Fellows/notable alumni[edit]

See also[edit]


  1. ^ Yushau Abdulhameed Shuaib. "MEMBERSHIP OF PROFESSIONAL BODIES". Archived from the original on 2011-07-22. Retrieved 2011-05-30.
  2. ^ a b Mohammed Shosanya (23 November 2007). "ICAN Loses Bid to Void ANAN". Daily Trust.
  3. ^ a b Tom G. Forrest, International African Institute (1994). The advance of African capital: the growth of Nigerian private enterprise. Edinburgh University Press. p. 111. ISBN 0-7486-0492-8.
  4. ^ a b c David O'Regan (2003). International auditing: practical resource guide. John Wiley and Sons. p. 82. ISBN 0-471-26382-6.
  5. ^ a b Friday Ekeoba (12 May 2011). "ICAN inducts 1,494 new members, seeks transparency in profession". Nigerian Tribune. Retrieved 2011-05-31.
  6. ^ "About ICAN". Institute of Chartered Accountants of Nigeria. Retrieved 2011-05-30.
  7. ^ David O'Regan (2004). "Institute of Chartered Accountants of Nigeria". Auditor's dictionary: terms, concepts, processes, and regulations. John Wiley and Sons. p. 143. ISBN 0-471-53118-9.
  8. ^ "Nigeria". Africa & Middle East Telecom Newsletter. Information Gatekeepers Inc: 11. ISSN 1531-4855.
  9. ^ "ICAN President elected pioneer President of Pan-African Federation of Accountants". WorldStage. May 9, 2011. Archived from the original on March 14, 2012. Retrieved 2011-05-31.
  10. ^ MICHAEL COHN (May 6, 2011). "Pan-African Federation of Accountants Launches". Accounting Today. Retrieved 2011-05-31.
  11. ^ a b Gebre Hiwet Tesfagiorgis (1993). Emergent Eritrea: challenges of economic development. The Red Sea Press. p. 160. ISBN 0-932415-91-1.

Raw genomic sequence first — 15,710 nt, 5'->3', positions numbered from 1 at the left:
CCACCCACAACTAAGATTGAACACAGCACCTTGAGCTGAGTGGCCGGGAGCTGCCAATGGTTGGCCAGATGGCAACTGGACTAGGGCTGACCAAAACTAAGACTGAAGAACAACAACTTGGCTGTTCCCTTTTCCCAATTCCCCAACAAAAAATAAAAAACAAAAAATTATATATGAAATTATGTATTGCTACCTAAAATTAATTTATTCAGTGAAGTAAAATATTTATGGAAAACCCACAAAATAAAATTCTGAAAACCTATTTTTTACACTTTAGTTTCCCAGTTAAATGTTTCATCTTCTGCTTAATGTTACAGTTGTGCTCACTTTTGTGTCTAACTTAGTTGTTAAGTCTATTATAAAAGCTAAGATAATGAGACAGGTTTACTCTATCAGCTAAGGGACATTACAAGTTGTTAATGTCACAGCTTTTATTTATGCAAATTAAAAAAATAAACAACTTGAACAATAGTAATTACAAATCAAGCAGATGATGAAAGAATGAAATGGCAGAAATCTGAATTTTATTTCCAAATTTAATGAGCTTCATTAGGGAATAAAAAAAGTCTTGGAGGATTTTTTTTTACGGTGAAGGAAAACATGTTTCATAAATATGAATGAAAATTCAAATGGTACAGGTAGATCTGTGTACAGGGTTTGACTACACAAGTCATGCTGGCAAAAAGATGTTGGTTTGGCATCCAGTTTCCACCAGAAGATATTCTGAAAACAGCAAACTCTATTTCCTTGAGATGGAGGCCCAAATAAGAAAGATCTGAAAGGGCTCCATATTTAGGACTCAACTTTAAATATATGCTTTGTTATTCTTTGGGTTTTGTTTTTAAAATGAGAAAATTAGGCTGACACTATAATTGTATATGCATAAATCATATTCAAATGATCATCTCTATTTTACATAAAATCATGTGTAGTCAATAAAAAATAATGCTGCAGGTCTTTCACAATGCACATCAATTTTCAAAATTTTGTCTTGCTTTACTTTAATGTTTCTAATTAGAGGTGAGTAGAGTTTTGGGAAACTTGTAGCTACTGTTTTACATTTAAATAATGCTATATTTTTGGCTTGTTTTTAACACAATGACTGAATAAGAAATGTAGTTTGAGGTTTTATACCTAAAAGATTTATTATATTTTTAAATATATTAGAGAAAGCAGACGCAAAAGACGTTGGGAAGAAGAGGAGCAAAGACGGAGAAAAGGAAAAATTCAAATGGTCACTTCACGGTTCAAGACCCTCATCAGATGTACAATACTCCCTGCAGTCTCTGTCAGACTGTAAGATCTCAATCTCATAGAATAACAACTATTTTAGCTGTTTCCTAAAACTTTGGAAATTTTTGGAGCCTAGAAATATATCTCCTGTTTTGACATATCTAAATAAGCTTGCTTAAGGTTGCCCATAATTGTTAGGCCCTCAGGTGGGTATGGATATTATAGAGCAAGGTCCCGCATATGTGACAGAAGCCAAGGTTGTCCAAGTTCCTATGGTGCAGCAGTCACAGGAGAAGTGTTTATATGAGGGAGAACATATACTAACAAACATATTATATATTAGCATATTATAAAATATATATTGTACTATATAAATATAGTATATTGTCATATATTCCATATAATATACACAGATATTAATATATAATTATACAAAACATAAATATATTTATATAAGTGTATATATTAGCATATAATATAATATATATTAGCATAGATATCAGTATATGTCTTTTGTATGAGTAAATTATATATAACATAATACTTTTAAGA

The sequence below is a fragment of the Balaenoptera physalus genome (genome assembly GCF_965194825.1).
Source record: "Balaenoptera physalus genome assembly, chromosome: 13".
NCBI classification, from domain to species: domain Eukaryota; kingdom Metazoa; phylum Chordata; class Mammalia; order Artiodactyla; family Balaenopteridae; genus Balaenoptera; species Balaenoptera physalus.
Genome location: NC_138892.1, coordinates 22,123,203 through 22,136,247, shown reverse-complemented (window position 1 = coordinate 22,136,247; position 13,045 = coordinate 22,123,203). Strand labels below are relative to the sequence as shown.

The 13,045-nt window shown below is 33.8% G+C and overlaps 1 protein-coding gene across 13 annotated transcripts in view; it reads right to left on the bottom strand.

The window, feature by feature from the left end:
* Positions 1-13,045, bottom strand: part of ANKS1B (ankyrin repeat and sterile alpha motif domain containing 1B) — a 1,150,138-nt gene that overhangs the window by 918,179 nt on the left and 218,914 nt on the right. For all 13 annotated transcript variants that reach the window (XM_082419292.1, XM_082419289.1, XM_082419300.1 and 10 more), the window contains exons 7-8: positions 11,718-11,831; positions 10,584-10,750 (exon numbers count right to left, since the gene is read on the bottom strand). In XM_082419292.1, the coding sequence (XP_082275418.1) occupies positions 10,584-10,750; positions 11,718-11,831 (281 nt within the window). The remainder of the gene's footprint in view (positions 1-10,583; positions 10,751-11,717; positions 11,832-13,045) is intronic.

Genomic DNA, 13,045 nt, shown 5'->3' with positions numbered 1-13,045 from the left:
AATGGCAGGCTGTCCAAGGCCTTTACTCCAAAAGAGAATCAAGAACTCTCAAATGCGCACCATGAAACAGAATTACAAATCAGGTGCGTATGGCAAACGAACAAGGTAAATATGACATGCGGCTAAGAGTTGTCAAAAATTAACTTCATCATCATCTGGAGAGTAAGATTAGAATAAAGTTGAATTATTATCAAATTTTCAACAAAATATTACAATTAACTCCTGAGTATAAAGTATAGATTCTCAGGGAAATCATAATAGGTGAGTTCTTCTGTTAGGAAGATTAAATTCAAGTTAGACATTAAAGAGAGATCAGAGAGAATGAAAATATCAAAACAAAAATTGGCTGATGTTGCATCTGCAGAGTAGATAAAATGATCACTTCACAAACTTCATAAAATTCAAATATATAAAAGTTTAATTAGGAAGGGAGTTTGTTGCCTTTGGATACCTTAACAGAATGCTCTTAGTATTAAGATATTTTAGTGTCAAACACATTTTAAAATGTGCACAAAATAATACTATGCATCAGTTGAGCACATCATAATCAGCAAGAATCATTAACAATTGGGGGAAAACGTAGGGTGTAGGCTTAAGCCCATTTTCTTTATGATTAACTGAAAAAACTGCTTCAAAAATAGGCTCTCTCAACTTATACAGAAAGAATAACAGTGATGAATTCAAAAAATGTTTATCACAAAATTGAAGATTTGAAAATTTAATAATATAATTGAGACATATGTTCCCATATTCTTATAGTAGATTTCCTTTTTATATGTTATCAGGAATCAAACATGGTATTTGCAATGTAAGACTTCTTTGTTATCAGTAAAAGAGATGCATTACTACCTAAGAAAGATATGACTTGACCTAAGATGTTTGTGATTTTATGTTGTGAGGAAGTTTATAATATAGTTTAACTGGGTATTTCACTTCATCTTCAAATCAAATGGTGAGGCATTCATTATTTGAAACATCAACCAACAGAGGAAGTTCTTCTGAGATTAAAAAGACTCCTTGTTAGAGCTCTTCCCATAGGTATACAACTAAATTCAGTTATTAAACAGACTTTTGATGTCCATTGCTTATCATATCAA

12. ^ a b Cheryl R. Lehman (2004). Re-Inventing Realities. Emerald Group Publishing. p. 23. ISBN 0-7623-1154-1.
  13. ^ Odidison Omankhanlen (30 August 2010). "IFRS convergence and financial sector reforms". Nigerian Tribune.
  14. ^ "ICAN wants lFRS adopted for net investment inflows". Business Day (Nigeria). 21 May 2011. Retrieved 2011-05-31.
  15. ^ "Institute wants 'International Financial Reporting Standard' adopted". Next (Nigeria). May 23, 2011. Retrieved 2011-05-31.
  16. ^ Adewale Dada (2006). Broad Street: A Guide to Investing in the Nigerian Stock Market. pp. 70–71. ISBN 1-84728-509-0.
  17. ^ Barry Curnow, Jonathan Reuvid (2003). The International Guide to Management Consultancy: The Evolution, Practice and Structure of Management Consultancy Worldwide, Volume 1. Kogan Page Publishers. ISBN 0-7494-4079-1.
  18. ^ "NCE Okays ICAN, ACCA for Recruitment in Public Service". Daily Champion. 18 March 2011. Retrieved 2011-05-31.
  19. ^ "NIA STRENGTHENS INTERNATIONAL TIES WITH NIGERIAN ACCOUNTING BODY" (PDF). Institute of Public Accountants. 18 November 2010. Retrieved 2011-05-30.
  20. ^ "ANAN's Appeal Against ICAN Suffers Setback". Daily Champion. 25 June 2002. Retrieved 2011-05-30.
  21. ^ Adelanwa Bamgboye (29 March 2009). "Anan Faults Ican on Audit Standards". Daily Trust. Retrieved 2011-05-30.
  22. ^ Peter Egwuatu (28 June 2010). "NASB Clamours for Independent Regulation of Financial Reporting". Vanguard (Nigeria). Retrieved 2011-05-30.
  23. ^ ANAN/ICAN legal battle
  24. ^ Stanley Nkwazema (15 May 2008). "House Halts Proliferation of Accounting Bodies". ThisDay. Retrieved 2011-05-30.
  25. ^ Inalegwu Shaibu (26 February 2009). "Ican, Anan Disagree Over Cima". Vanguard. Retrieved 2011-05-30.
  26. ^ a b Mike Odiakose (6 December 2009). "Senate and Politics of Accounting Bodies". Daily Champion. Retrieved 2011-05-30.
  27. ^ a b Mike Odiakose (11 March 2010). "Time For Senate to Revisit Bills On Accounting Bodies in Nigeria". Daily Independent. Retrieved 2011-05-30.
  28. ^ Iheanyi Nwachukwu (19 May 2011). "ICAN, CITN agree to down divide". Business Day (Nigeria). Archived from the original on 28 September 2011. Retrieved 2011-05-31.
  29. ^ Demola Abimboya (30 August 2009). "Pay or Go to Jail". Newswatch (Nigeria). Retrieved 2011-05-31.
  30. ^ Emma Ujah and Inalegwu Shaibu (14 October 2009). "Bank Ex-MD Gave N236 Billion Loan to Own Firms - Sanusi". Vanguard (Nigeria). Retrieved 2011-05-31.
  31. ^ Jerry Uwah (13 September 2010). "NSE - Ikhazobor's Big Stick". Leadership (Abuja). Retrieved 2011-05-31.
  32. ^
  33. ^ Akintola Williams